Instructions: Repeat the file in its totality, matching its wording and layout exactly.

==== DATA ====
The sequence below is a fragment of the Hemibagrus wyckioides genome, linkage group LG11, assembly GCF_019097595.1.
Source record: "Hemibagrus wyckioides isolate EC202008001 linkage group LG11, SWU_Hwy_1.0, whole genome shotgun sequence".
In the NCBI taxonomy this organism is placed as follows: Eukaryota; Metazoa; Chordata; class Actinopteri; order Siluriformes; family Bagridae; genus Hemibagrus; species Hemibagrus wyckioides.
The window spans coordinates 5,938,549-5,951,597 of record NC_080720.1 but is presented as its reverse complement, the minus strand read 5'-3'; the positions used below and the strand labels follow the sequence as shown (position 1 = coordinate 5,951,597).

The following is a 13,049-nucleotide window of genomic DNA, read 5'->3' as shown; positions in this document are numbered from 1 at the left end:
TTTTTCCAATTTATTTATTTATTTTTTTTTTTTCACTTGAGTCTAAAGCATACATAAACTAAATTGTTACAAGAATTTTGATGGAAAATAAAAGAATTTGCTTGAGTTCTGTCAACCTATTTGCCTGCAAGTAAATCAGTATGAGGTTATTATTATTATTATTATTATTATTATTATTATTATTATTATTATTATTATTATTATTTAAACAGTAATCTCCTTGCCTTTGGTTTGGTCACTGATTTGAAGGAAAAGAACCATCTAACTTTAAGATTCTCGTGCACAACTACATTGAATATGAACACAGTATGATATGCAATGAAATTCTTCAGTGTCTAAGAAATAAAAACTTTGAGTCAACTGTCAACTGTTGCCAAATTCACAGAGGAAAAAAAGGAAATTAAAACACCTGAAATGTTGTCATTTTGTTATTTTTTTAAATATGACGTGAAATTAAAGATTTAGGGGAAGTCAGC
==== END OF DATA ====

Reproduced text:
The sequence below is a fragment of the Hemibagrus wyckioides genome, linkage group LG11, assembly GCF_019097595.1.
Source record: "Hemibagrus wyckioides isolate EC202008001 linkage group LG11, SWU_Hwy_1.0, whole genome shotgun sequence".
In the NCBI taxonomy this organism is placed as follows: Eukaryota; Metazoa; Chordata; class Actinopteri; order Siluriformes; family Bagridae; genus Hemibagrus; species Hemibagrus wyckioides.
The window spans coordinates 5,938,549-5,951,597 of record NC_080720.1 but is presented as its reverse complement, the minus strand read 5'-3'; the positions used below and the strand labels follow the sequence as shown (position 1 = coordinate 5,951,597).

The following is a 13,049-nucleotide window of genomic DNA, read 5'->3' as shown; positions in this document are numbered from 1 at the left end:
TTTTTCCAATTTATTTATTTATTTTTTTTTTTTCACTTGAGTCTAAAGCATACATAAACTAAATTGTTACAAGAATTTTGATGGAAAATAAAAGAATTTGCTTGAGTTCTGTCAACCTATTTGCCTGCAAGTAAATCAGTATGAGGTTATTATTATTATTATTATTATTATTATTATTATTATTATTATTATTATTATTATTATTTAAACAGTAATCTCCTTGCCTTTGGTTTGGTCACTGATTTGAAGGAAAAGAACCATCTAACTTTAAGATTCTCGTGCACAACTACATTGAATATGAACACAGTATGATATGCAATGAAATTCTTCAGTGTCTAAGAAATAAAAACTTTGAGTCAACTGTCAACTGTTGCCAAATTCACAGAGGAAAAAAAGGAAATTAAAACACCTGAAATGTTGTCATTTTGTTATTTTTTTAAATATGACGTGAAATTAAAGATTTAGGGGAAGTCAGC